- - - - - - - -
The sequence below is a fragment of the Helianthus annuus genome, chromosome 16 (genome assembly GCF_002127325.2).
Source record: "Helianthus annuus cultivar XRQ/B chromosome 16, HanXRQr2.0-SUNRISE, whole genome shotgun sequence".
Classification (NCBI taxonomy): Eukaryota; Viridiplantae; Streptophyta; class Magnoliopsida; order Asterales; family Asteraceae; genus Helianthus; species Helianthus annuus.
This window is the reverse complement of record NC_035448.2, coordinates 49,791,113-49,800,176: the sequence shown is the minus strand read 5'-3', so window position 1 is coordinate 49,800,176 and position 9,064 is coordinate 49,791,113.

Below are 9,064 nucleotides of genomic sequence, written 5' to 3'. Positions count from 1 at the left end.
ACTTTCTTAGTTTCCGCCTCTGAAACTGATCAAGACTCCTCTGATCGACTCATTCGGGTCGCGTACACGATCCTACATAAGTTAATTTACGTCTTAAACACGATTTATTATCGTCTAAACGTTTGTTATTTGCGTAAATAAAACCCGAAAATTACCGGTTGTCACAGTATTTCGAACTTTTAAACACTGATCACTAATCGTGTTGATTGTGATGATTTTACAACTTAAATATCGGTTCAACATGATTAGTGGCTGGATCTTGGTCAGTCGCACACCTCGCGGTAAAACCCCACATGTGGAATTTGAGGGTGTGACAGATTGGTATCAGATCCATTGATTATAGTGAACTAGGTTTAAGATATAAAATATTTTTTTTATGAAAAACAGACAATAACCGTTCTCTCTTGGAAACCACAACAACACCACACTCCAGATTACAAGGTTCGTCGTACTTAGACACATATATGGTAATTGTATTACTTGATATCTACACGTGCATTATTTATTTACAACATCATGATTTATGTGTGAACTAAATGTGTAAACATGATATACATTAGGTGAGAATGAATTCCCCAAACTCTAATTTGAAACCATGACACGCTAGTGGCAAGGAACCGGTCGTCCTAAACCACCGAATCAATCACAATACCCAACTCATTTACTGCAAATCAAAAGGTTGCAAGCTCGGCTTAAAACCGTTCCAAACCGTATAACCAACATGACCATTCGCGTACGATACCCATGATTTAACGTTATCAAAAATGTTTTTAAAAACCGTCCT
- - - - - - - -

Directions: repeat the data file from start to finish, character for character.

The sequence below is a fragment of the Helianthus annuus genome, chromosome 16 (genome assembly GCF_002127325.2).
Source record: "Helianthus annuus cultivar XRQ/B chromosome 16, HanXRQr2.0-SUNRISE, whole genome shotgun sequence".
Classification (NCBI taxonomy): Eukaryota; Viridiplantae; Streptophyta; class Magnoliopsida; order Asterales; family Asteraceae; genus Helianthus; species Helianthus annuus.
This window is the reverse complement of record NC_035448.2, coordinates 49,791,113-49,800,176: the sequence shown is the minus strand read 5'-3', so window position 1 is coordinate 49,800,176 and position 9,064 is coordinate 49,791,113.

Below are 9,064 nucleotides of genomic sequence, written 5' to 3'. Positions count from 1 at the left end.
ACTTTCTTAGTTTCCGCCTCTGAAACTGATCAAGACTCCTCTGATCGACTCATTCGGGTCGCGTACACGATCCTACATAAGTTAATTTACGTCTTAAACACGATTTATTATCGTCTAAACGTTTGTTATTTGCGTAAATAAAACCCGAAAATTACCGGTTGTCACAGTATTTCGAACTTTTAAACACTGATCACTAATCGTGTTGATTGTGATGATTTTACAACTTAAATATCGGTTCAACATGATTAGTGGCTGGATCTTGGTCAGTCGCACACCTCGCGGTAAAACCCCACATGTGGAATTTGAGGGTGTGACAGATTGGTATCAGATCCATTGATTATAGTGAACTAGGTTTAAGATATAAAATATTTTTTTTATGAAAAACAGACAATAACCGTTCTCTCTTGGAAACCACAACAACACCACACTCCAGATTACAAGGTTCGTCGTACTTAGACACATATATGGTAATTGTATTACTTGATATCTACACGTGCATTATTTATTTACAACATCATGATTTATGTGTGAACTAAATGTGTAAACATGATATACATTAGGTGAGAATGAATTCCCCAAACTCTAATTTGAAACCATGACACGCTAGTGGCAAGGAACCGGTCGTCCTAAACCACCGAATCAATCACAATACCCAACTCATTTACTGCAAATCAAAAGGTTGCAAGCTCGGCTTAAAACCGTTCCAAACCGTATAACCAACATGACCATTCGCGTACGATACCCATGATTTAACGTTATCAAAAATGTTTTTAAAAACCGTCCT